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Kate Winslet ‘offended’ by accusations of ‘statutory rape’

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Kate Winslet ‘offended’ by accusations of ‘statutory rape’

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Kate Winslet has expressed her displeasure with suggestions that her character in The Reader is complicit in the statutory rape of a young child.

Winslet portrays Hanna Schmitz, a 36-year-old woman in her new film The Reader, whose sexually explicit connection with a 15-year-old lad has already caused some cultural commentators to wag their fingers. One journalist gingerly touched the matter with Winslet herself, according to Coming Soon, getting quite the reaction:

Q: Do you ever have any trepidations about approaching controversial material like abortion in “Revolutionary Road” or statutory rape?

Winslet: I’m so sorry, “statutory rape”? I’ve got to tell you, I’m so offended by that. No, I really am. I genuinely am. To me, that is absolutely not this story at all. That boy knows exactly what he’s doing. For a start, Hanna Schmitz thinks that he’s seventeen, not fifteen, you know? She’s not doing anything wrong. They enter that relationship on absolutely equal footing.

“Statutory rape – really please, don’t use that phrase. I do genuinely find it offensive, actually. This is a beautiful and very genuine love story and that is always how I saw it. I was very moved by how much these two people came to mean to each other.

“You know, this is a boy’s first experience of intimacy in that way, and love in that way, and understanding of what love is and can mean, and how deeply it affects the rest of his life because he loved that women. She wasn’t cruel to him. She didn’t force him into anything at all. There’s nothing I believe to be remotely inappropriate or salacious about that relationship.”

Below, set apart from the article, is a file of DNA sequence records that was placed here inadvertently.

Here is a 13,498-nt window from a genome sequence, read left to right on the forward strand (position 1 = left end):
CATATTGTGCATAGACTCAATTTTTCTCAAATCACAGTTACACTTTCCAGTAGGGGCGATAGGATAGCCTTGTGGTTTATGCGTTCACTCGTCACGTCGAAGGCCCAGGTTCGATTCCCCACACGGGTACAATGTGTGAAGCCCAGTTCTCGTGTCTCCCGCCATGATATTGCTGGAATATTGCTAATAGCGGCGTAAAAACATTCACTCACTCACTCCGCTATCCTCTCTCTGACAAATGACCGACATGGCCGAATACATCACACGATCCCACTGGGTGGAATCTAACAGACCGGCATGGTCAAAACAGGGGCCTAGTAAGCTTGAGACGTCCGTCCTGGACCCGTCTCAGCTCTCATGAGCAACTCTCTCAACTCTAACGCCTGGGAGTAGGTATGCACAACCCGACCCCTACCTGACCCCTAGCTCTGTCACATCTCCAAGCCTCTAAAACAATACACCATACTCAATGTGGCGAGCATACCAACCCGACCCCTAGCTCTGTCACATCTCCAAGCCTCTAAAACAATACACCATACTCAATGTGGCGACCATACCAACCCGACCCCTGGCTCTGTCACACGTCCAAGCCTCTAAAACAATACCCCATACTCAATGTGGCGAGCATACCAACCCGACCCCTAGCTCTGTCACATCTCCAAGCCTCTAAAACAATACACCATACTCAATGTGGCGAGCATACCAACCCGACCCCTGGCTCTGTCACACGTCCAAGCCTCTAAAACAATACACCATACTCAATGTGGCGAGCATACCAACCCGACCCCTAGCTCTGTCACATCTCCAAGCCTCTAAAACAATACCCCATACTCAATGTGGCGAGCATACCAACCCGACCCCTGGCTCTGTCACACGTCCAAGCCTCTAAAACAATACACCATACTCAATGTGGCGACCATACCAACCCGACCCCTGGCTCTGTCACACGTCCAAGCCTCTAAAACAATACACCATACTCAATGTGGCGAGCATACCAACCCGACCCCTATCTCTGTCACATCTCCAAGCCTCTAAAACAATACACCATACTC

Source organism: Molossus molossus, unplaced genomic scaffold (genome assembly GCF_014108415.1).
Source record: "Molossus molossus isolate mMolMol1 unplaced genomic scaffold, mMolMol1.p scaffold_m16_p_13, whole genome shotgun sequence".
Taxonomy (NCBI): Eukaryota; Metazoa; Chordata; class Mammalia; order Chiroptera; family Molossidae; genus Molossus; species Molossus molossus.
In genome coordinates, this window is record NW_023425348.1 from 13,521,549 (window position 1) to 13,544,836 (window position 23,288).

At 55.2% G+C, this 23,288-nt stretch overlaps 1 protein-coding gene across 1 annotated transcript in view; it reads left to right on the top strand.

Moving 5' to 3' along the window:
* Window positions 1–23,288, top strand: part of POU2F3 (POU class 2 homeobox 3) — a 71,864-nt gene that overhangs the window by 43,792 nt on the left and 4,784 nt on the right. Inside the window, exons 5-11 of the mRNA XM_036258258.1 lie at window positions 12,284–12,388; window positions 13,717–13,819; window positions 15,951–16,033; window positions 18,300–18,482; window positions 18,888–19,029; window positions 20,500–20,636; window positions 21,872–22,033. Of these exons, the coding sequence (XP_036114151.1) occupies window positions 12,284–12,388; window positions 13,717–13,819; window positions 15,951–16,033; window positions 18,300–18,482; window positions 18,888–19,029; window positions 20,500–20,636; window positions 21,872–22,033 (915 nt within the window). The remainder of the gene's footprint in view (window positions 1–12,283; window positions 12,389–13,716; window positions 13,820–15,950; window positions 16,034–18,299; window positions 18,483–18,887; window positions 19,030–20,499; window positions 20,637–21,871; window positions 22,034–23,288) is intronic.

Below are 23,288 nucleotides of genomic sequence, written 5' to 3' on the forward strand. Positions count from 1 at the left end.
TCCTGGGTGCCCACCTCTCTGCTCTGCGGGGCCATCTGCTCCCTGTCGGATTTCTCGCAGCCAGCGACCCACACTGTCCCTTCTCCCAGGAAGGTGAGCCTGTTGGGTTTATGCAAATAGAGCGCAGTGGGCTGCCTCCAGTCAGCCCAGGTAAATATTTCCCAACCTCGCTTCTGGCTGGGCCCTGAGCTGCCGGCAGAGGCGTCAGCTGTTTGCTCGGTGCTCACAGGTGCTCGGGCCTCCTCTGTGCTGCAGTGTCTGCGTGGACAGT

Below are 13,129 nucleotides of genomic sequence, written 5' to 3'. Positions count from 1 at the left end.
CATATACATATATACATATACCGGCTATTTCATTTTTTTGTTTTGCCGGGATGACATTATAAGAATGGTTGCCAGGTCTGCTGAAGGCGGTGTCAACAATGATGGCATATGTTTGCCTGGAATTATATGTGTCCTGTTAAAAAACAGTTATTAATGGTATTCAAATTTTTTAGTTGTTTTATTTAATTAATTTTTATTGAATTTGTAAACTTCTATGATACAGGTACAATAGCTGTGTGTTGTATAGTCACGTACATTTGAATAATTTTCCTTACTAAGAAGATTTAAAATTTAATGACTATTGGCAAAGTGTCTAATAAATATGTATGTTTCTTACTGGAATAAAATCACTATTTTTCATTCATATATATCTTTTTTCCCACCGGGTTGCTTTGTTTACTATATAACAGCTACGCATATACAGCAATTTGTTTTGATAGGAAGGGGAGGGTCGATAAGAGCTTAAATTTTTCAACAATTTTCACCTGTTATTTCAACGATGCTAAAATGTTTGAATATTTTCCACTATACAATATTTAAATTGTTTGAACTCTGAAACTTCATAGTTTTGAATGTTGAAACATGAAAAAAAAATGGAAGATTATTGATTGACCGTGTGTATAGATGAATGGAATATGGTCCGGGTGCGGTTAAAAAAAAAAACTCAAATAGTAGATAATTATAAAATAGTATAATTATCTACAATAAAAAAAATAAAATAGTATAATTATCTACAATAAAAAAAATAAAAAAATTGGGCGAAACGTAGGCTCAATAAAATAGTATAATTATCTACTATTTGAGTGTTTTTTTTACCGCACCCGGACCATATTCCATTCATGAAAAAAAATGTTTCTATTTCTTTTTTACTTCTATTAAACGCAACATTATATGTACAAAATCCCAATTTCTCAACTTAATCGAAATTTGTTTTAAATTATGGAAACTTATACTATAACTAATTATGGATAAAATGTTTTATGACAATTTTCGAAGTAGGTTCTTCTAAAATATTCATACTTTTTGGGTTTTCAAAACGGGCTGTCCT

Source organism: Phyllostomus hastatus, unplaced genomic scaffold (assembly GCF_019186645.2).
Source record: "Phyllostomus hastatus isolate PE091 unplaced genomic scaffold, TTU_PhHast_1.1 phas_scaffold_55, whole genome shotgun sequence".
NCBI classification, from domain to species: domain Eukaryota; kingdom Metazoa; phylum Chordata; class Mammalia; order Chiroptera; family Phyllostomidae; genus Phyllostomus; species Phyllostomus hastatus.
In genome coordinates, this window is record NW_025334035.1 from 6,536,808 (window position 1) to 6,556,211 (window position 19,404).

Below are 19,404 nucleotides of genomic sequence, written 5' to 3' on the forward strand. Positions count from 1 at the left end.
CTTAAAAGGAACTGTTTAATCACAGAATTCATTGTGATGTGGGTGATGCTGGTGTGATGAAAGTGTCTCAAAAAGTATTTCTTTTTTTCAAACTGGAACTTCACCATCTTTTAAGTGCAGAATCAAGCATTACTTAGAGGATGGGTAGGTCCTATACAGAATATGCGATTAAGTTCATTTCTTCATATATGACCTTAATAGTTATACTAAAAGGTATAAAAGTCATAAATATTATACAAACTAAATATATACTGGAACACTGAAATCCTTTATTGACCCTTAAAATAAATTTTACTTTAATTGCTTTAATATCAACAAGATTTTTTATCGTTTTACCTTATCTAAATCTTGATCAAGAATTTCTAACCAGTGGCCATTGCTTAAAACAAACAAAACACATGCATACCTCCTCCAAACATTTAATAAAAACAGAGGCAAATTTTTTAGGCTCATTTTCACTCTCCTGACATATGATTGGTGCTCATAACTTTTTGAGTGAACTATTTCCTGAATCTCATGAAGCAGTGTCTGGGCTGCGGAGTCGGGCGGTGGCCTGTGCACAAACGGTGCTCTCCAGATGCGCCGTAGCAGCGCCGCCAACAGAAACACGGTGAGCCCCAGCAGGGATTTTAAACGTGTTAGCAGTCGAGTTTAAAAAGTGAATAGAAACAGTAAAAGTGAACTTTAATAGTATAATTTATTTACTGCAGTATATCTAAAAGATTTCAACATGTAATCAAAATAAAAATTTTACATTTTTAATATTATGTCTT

Winslet went on to say there is a 19-year-gap between her own grandparents’ ages.

“And I was in a relationship for five years from the age of 15 to 20 with a man who was 13 years older than me, who remains one of the loves of my life, and he passed away when I was 20 years old,” she added. “So, I think we really are coming at it from a different angle.”

Salacious? We’ve never seen a teen’s ball hair lit so romantically in a film before, but then again, we haven’t finished our Criterion copies of the Bel Ami catalog yet. It’s certainly a fascinating Oscar trend that The Reader might join Doubt in this year’s Queasy Underage Sweepstakes; let’s just be thankful that David Fincher didn’t film a violent Benjamin Button sequence in which Cate Blanchett shepherds an acne-ridden Brad Pitt through the latter stages of adolescence.

Winslet could have discussed the story’s complexity and how difficult it was for her to grasp how the character could feel what she was doing was just lovely and loving when there was so much more she should have seen. Why would Winslet, who is there to promote the film and herself as an actor, trivialize the moral background of the film?

One argument is that she is really concerned that the film will be damaged if audiences believe that seeing it is synonymous with seeing teen p-rn. If the character in the film commits a crime, and the scenes include graphic nud ity, going to watch it looks illegal or at the very least ethically reprehensible.

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